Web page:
Outage at Shell's Pernis refinery fails to strengthen Europe's naphtha market fundamentals

08-Aug-17

The outage at Shell's 404,000 bpd Pernis refinery in the Netherlands has failed to strengthen the European naphtha market fundamentals, amid more visible supply levels and slower demand in the region, as per Platts. The Northwest European naphtha cash differential against the front-month swap closed down 50 cents/mt on the week at US$3.25/mt Friday as demand slowed and supply became more readily available.

The cash differential shot up from Monday's value of US$3.75/mt to US$7.75/mt Tuesday, representing a four-month high and reflecting fears that the fire at Pernis in Rotterdam would prompt participants to cover their short positions, according to sources. However, such concerns gradually dissipated as the week wore on and the market showed greater balance. "Pernis has not had that much of an impact as initially thought," one trader said. The net effect from the Pernis outage was balanced by the force majeure declared at the associated Moerdijk steam cracker for ethylene on Friday, according to sources. The declaration stems from a lack of supply of feedstocks -- naphtha and LPG -- to Moerdijk from the Pernis refinery.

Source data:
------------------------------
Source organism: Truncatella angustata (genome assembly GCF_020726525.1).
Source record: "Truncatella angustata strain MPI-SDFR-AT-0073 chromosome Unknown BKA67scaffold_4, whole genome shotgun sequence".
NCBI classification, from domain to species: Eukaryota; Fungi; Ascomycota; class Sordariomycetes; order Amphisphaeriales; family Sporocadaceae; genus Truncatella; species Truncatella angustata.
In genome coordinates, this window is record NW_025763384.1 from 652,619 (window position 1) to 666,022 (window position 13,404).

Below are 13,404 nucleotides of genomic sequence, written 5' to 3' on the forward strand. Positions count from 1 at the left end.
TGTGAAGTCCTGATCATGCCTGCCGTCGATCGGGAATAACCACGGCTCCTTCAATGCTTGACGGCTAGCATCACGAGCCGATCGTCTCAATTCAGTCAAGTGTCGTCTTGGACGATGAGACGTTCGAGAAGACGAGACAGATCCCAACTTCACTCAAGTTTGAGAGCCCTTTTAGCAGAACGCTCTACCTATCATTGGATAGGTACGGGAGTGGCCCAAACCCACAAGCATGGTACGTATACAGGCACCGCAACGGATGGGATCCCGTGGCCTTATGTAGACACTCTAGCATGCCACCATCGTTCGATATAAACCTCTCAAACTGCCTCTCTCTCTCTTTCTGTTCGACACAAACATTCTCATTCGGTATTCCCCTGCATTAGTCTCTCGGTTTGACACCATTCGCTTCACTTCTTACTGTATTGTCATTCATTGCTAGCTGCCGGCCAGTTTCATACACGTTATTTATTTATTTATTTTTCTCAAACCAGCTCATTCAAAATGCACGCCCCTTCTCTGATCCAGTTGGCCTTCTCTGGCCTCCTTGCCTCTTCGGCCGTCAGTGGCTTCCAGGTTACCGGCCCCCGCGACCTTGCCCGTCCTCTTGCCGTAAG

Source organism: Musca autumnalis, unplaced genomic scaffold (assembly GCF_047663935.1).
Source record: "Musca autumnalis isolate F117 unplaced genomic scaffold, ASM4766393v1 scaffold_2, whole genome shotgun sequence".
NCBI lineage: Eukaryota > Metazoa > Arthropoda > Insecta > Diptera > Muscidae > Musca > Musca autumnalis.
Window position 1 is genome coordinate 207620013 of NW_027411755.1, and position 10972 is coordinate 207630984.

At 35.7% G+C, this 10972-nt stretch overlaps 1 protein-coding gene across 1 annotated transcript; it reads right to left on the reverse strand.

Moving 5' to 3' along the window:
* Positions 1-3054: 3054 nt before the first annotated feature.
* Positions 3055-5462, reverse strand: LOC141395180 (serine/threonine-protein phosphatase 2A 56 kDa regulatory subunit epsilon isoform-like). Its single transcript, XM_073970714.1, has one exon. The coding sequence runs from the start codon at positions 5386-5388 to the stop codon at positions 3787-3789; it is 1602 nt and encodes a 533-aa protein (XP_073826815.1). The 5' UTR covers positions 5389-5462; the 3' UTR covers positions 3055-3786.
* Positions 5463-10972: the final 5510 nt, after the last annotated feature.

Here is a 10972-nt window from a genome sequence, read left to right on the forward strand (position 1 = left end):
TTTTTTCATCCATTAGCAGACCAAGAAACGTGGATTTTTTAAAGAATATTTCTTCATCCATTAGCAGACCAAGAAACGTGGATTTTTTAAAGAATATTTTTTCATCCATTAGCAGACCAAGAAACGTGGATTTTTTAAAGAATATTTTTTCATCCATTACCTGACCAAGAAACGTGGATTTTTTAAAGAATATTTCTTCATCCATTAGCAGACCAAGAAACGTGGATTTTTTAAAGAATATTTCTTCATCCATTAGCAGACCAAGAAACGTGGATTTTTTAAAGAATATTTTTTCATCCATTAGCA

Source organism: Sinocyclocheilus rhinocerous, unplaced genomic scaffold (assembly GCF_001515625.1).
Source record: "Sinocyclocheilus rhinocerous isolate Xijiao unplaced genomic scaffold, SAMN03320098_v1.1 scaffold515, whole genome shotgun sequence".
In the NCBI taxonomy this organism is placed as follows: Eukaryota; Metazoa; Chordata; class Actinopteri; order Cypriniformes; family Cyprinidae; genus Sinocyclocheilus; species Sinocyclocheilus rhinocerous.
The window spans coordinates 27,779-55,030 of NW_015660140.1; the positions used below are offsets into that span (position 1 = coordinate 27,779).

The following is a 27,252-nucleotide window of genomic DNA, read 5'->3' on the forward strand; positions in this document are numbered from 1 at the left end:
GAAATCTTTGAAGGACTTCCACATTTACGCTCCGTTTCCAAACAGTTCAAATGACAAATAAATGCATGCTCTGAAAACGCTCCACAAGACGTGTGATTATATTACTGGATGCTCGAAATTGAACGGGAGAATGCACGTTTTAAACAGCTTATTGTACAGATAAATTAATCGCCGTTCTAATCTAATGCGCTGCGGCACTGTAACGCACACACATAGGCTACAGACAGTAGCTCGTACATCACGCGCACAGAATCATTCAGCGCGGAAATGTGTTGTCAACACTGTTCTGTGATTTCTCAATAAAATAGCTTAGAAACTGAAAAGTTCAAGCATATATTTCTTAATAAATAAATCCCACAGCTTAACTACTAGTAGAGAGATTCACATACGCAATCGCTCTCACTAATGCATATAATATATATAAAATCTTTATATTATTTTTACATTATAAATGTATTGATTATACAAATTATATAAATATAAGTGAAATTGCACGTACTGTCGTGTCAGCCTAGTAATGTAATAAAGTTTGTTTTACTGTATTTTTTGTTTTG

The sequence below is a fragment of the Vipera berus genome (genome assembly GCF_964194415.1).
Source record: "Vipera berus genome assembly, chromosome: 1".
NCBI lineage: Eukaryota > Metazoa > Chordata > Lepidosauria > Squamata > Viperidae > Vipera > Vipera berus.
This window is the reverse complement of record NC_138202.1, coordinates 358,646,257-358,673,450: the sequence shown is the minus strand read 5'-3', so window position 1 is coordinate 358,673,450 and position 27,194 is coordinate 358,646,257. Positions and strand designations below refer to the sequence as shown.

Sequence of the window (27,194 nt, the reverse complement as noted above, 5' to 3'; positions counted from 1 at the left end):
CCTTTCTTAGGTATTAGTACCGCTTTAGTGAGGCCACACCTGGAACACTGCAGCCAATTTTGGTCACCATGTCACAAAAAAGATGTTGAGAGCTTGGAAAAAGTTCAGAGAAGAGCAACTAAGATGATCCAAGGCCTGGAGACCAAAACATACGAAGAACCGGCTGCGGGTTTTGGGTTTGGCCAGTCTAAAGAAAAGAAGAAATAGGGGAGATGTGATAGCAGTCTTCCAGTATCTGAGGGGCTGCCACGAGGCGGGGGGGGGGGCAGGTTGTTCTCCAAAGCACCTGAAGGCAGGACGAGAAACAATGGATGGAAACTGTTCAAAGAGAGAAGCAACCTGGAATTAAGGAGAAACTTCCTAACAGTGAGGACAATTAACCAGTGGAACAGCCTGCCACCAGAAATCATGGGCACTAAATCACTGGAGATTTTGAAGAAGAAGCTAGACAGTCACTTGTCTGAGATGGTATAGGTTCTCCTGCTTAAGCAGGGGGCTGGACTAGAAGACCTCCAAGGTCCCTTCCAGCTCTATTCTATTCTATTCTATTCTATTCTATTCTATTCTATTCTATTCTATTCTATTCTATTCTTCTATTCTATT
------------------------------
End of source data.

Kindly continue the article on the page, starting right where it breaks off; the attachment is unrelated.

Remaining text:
Shell's Moerdijk steam cracker has a nameplate capacity of 900,000 m tpa of ethylene and 500,000 m tpa of propylene.Naphtha supply also looked tight in recent weeks, although spot offers had become more visible, according to sources. "Things looked expensive. [But now] some [open spec] is on offer," another source said. Offers have been heard in the Baltic, Mediterranean and Northwest Europe, according to sources. Demand has also slowed from petrochemicals end-users being well covered, according to sources.
"There is not much open spec trading right now. Petchems have forward bought to be covered...demand is slower," a second source said. The Northwest European naphtha market has strengthened in recent weeks due to firming demand. Demand for naphtha has been driven by petrochemical end-users. 
"Crackers around Europe are focused on open spec," the second source said, as a result of a narrower propane-naphtha spread.

 

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